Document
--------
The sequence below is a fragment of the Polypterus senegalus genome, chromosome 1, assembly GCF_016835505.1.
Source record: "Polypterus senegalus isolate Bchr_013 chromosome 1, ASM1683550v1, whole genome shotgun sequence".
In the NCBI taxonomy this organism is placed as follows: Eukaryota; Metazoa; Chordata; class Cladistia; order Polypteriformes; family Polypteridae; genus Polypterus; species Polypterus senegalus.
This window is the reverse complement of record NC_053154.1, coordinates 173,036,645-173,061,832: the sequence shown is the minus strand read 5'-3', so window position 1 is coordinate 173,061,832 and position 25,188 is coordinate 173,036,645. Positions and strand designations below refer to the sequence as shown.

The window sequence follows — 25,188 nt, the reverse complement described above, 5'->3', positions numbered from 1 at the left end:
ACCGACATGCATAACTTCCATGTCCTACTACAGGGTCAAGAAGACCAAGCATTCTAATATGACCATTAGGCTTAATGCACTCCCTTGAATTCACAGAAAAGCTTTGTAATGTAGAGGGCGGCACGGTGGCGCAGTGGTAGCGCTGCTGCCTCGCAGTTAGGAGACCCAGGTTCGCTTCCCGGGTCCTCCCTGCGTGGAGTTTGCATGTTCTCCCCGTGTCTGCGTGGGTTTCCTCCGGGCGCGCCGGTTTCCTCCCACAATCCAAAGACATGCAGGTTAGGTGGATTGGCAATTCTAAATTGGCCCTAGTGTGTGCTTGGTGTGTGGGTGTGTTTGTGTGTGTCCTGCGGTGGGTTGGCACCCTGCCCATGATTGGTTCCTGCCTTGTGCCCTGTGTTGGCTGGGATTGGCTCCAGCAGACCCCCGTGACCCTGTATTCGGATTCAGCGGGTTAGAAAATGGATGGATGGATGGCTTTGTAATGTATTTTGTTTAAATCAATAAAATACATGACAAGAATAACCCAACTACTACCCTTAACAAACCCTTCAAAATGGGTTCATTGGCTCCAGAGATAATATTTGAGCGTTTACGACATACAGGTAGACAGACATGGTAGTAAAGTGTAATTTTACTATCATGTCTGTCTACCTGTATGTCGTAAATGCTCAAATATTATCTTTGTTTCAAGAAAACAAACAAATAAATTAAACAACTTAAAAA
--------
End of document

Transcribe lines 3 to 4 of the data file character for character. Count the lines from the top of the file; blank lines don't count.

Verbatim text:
In the NCBI taxonomy this organism is placed as follows: Eukaryota; Metazoa; Chordata; class Cladistia; order Polypteriformes; family Polypteridae; genus Polypterus; species Polypterus senegalus.
This window is the reverse complement of record NC_053154.1, coordinates 173,036,645-173,061,832: the sequence shown is the minus strand read 5'-3', so window position 1 is coordinate 173,061,832 and position 25,188 is coordinate 173,036,645. Positions and strand designations below refer to the sequence as shown.